The simple act of securing our borders would cost more than 126 billion over the next 10 years. Hagel is not contradicting conservative fiscal policy in advocating for a solution to our porous border and continuing Illegal immigration absence of enforcement. Failing to act on border security which the Republicans have accomplished so well since 9/11 is costing our nation far, far more.

Posted by: David R. Remer at August 22, 2006 9:55 PM
Comment #177043


Most of the 126 billion cited is for enforcing the border and immigration laws anyway. I suppose your against greater enforcement because of the cost?

Supporters of the legislation cautioned that the CBO’s total needs to be put into context. For instance, most of the $78 billion in discretionary spending that the Senate bill authorizes through 2016 would fund law enforcement measures that conservatives are pushing for anyway.

What’s more, the bill would have increased benefits in social security and other taxes. Have you even looked at the economic value immigrants working hard jobs for low wages add to our economy? It is certainly more than the remaining 50 billion.

Posted by: chris2x at August 22, 2006 9:57 PM
Comment #177044

Geez, Mike, 12.6 billion a year for greater border security and more of the kind of legal immigration that keeps America’s academics, sciences, and industries a leading force in the world?

I’d say your cost-benefit analysis fails to consider the benefits. Did you know immigrants have a better than average per capita contribution to tax revenues?

Posted by: Stephen Daugherty at August 22, 2006 10:04 PM
Comment #177051

Perhaps the good senator is stating the obvious because its election time. Sorta hinting that given another chance all those repubs up for re-election would get right with the voters interests.

Posted by: j2t2 at August 22, 2006 10:48 PM
Comment #177058

Stephen -

“Did you know immigrants have a better than average per capita contribution to tax revenues?”

Are you referring to Mexican illegal immigrants or immigrants in general?

Posted by: Don at August 23, 2006 2:01 AM
Comment #177059

Don said,

Are you referring to Mexican illegal immigrants or immigrants in general?

Just what are you getting at Don? Why are you trying to make a distinction in this case about Mexicans. If you have something to say come out and say it. Have some courage.

Who do I see working hard for their families so Americans can make more money doing something else, buy cheap food, and still give Republicans someone to sneer at? I’ll tell you, our friends south of the border.

Posted by: chris2x at August 23, 2006 3:30 AM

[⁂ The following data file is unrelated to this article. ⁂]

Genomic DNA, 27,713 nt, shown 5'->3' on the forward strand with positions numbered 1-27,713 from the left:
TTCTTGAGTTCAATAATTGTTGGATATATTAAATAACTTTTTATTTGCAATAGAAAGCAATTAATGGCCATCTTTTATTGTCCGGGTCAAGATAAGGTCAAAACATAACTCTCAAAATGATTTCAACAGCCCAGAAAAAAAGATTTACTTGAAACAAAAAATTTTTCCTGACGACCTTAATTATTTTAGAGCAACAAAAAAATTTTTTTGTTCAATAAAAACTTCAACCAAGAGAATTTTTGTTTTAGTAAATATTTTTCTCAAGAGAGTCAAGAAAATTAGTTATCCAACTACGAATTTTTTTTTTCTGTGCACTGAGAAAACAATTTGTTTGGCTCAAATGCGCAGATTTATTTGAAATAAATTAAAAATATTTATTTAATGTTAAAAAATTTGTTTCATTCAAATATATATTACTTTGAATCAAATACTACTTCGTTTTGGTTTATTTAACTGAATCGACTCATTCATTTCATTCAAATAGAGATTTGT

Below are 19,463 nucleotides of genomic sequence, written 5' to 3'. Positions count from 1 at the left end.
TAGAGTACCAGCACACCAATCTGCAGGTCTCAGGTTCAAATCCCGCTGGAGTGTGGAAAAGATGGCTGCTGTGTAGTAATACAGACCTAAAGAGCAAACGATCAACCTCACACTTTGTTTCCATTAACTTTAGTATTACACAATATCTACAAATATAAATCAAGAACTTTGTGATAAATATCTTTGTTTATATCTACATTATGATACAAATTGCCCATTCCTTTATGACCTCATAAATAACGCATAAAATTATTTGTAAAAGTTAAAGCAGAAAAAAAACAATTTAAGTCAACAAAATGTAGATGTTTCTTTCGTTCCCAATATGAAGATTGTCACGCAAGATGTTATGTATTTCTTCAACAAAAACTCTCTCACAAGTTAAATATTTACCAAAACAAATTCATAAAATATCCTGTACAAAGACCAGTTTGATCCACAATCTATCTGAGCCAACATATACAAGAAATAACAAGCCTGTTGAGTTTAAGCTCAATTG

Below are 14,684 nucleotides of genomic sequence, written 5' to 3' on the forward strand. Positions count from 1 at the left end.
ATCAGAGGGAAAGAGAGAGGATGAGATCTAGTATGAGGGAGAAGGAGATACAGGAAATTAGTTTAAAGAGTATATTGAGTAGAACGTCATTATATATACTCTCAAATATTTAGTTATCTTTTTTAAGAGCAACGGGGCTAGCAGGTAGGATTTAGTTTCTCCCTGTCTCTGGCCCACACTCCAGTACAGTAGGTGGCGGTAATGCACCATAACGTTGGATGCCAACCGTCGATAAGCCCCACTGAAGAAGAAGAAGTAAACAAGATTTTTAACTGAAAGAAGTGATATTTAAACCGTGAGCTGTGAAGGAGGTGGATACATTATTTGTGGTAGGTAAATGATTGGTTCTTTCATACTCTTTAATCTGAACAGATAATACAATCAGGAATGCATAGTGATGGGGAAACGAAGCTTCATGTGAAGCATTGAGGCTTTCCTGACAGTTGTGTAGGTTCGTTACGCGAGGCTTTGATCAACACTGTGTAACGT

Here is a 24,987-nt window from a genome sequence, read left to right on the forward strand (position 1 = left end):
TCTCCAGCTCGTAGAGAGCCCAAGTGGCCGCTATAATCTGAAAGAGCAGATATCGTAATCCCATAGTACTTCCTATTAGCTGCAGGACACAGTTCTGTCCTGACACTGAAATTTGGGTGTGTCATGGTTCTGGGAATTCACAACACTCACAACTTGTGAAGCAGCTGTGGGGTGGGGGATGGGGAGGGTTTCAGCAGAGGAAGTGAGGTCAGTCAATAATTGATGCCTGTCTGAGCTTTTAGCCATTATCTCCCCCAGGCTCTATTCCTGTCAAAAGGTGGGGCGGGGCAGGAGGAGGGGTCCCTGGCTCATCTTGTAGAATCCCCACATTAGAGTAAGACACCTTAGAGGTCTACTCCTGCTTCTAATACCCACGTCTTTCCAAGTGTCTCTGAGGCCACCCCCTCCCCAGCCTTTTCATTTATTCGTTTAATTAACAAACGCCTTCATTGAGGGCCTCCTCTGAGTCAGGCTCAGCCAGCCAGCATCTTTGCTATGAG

Comment #177064
You Republicans should just support Hagel, because he’s a sitting Republican Senator and you shouldn’t question him. Just like us Dems were supposed to do with Lieberman.

Yeah, no kidding. How can they be so mean to him? Chuck Hagel is the kindest, bravest, warmest, most wonderful human being I’ve ever met in my life.
Have they no shame? ;)

Posted by: Woody Mena at August 23, 2006 7:48 AM
Comment #177069

Gee a Democrat working with a Republican on illegal aliens issue, and you are saying Mexico City would like it. Of course they would, but the biggest backer is the President.
So does it make President any better then Hagel?

Illegals are illegal and need to be shipped back to where they came from.

Posted by: KT at August 23, 2006 8:38 AM
Comment #177070

Hagel is calling it like he sees it. Ultimately, the voters will decide. The appeasers will have to answer for their lack of vision This “fascist” thingy with the muslims is not going away anytime soon.

Posted by: nikkolai at August 23, 2006 8:39 AM
Comment #177073

I know this Republican thinks that the proposal sounds pretty good.

Why are we trying to throw the baby out with the bathwater on immigration? If you had to pick one defining difference to distinguish the U.S. from all other countries in the world (with the possible exception of Canada), our ability to attract and assimilate/ integrate immigrants into our society is it.

We are country that has given hope to the people of the world that they can come here and be better off for having given all they know up and risk it all on an opportunity for freedom and success. We are better for it and so are the immigrants.

We need common-sense policies like those Hagel has proposed that recognize the enormous benefits that immigration have on our society and our economy while providing for means to ensure that the overall flow of immigrants into the country is controlled and done through legal means.

Posted by: Rob at August 23, 2006 9:10 AM
Comment #177074

Let us hope that the House continues to shun this bill. Martinez is way out there also - he is taking a position contrary to the voters that elected him. Overall, he is a real disappointment.

Posted by: Seminole 6 at August 23, 2006 9:24 AM
Comment #177082